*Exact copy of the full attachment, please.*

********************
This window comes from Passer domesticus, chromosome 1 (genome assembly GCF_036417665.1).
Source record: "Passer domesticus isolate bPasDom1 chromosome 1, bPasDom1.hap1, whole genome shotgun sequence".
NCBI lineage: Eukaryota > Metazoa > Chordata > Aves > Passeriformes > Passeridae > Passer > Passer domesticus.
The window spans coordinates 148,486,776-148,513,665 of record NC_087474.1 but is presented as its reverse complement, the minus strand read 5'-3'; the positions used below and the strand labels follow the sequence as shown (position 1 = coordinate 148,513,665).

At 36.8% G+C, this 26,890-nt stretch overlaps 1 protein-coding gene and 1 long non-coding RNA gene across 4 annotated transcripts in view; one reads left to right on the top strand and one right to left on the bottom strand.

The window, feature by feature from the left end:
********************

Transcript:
This window comes from Passer domesticus, chromosome 1 (genome assembly GCF_036417665.1).
Source record: "Passer domesticus isolate bPasDom1 chromosome 1, bPasDom1.hap1, whole genome shotgun sequence".
NCBI lineage: Eukaryota > Metazoa > Chordata > Aves > Passeriformes > Passeridae > Passer > Passer domesticus.
The window spans coordinates 148,486,776-148,513,665 of record NC_087474.1 but is presented as its reverse complement, the minus strand read 5'-3'; the positions used below and the strand labels follow the sequence as shown (position 1 = coordinate 148,513,665).

At 36.8% G+C, this 26,890-nt stretch overlaps 1 protein-coding gene and 1 long non-coding RNA gene across 4 annotated transcripts in view; one reads left to right on the top strand and one right to left on the bottom strand.

The window, feature by feature from the left end: